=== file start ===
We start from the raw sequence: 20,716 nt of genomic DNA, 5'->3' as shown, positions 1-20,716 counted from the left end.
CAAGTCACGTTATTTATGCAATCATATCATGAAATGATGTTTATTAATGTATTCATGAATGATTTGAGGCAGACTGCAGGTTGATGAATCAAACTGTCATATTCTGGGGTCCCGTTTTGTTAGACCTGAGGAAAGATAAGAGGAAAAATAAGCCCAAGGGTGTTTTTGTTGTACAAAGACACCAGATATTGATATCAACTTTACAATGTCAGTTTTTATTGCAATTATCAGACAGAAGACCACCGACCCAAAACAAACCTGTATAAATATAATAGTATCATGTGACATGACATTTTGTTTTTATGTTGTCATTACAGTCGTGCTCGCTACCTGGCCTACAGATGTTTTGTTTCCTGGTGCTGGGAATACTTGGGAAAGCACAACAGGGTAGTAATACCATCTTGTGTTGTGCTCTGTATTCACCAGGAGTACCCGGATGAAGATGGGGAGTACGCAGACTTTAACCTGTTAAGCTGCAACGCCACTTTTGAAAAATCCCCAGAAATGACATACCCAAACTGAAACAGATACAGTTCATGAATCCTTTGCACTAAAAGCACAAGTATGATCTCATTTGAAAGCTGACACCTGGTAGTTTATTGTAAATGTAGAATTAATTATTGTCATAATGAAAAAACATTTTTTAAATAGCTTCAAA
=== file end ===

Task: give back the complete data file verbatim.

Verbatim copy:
We start from the raw sequence: 20,716 nt of genomic DNA, 5'->3' as shown, positions 1-20,716 counted from the left end.
CAAGTCACGTTATTTATGCAATCATATCATGAAATGATGTTTATTAATGTATTCATGAATGATTTGAGGCAGACTGCAGGTTGATGAATCAAACTGTCATATTCTGGGGTCCCGTTTTGTTAGACCTGAGGAAAGATAAGAGGAAAAATAAGCCCAAGGGTGTTTTTGTTGTACAAAGACACCAGATATTGATATCAACTTTACAATGTCAGTTTTTATTGCAATTATCAGACAGAAGACCACCGACCCAAAACAAACCTGTATAAATATAATAGTATCATGTGACATGACATTTTGTTTTTATGTTGTCATTACAGTCGTGCTCGCTACCTGGCCTACAGATGTTTTGTTTCCTGGTGCTGGGAATACTTGGGAAAGCACAACAGGGTAGTAATACCATCTTGTGTTGTGCTCTGTATTCACCAGGAGTACCCGGATGAAGATGGGGAGTACGCAGACTTTAACCTGTTAAGCTGCAACGCCACTTTTGAAAAATCCCCAGAAATGACATACCCAAACTGAAACAGATACAGTTCATGAATCCTTTGCACTAAAAGCACAAGTATGATCTCATTTGAAAGCTGACACCTGGTAGTTTATTGTAAATGTAGAATTAATTATTGTCATAATGAAAAAACATTTTTTAAATAGCTTCAAA